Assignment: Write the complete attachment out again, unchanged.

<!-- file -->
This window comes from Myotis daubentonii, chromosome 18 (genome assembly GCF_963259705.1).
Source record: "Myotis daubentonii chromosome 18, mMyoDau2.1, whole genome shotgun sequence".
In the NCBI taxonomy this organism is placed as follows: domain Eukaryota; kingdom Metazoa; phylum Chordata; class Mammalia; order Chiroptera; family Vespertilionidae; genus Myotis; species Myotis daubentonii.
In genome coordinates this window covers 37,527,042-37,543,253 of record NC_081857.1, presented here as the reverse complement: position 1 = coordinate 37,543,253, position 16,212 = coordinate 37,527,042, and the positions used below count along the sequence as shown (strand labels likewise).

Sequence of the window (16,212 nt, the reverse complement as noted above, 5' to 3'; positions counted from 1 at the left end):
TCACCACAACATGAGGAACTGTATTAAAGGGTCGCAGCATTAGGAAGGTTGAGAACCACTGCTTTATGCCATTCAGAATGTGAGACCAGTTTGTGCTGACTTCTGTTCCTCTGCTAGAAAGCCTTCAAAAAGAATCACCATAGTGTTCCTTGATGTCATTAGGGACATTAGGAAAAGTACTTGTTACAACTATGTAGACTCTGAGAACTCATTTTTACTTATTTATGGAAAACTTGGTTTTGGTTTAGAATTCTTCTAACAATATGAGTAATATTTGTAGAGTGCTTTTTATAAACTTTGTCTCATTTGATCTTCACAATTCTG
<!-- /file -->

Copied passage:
This window comes from Myotis daubentonii, chromosome 18 (genome assembly GCF_963259705.1).
Source record: "Myotis daubentonii chromosome 18, mMyoDau2.1, whole genome shotgun sequence".
In the NCBI taxonomy this organism is placed as follows: domain Eukaryota; kingdom Metazoa; phylum Chordata; class Mammalia; order Chiroptera; family Vespertilionidae; genus Myotis; species Myotis daubentonii.
In genome coordinates this window covers 37,527,042-37,543,253 of record NC_081857.1, presented here as the reverse complement: position 1 = coordinate 37,543,253, position 16,212 = coordinate 37,527,042, and the positions used below count along the sequence as shown (strand labels likewise).

Sequence of the window (16,212 nt, the reverse complement as noted above, 5' to 3'; positions counted from 1 at the left end):
TCACCACAACATGAGGAACTGTATTAAAGGGTCGCAGCATTAGGAAGGTTGAGAACCACTGCTTTATGCCATTCAGAATGTGAGACCAGTTTGTGCTGACTTCTGTTCCTCTGCTAGAAAGCCTTCAAAAAGAATCACCATAGTGTTCCTTGATGTCATTAGGGACATTAGGAAAAGTACTTGTTACAACTATGTAGACTCTGAGAACTCATTTTTACTTATTTATGGAAAACTTGGTTTTGGTTTAGAATTCTTCTAACAATATGAGTAATATTTGTAGAGTGCTTTTTATAAACTTTGTCTCATTTGATCTTCACAATTCTG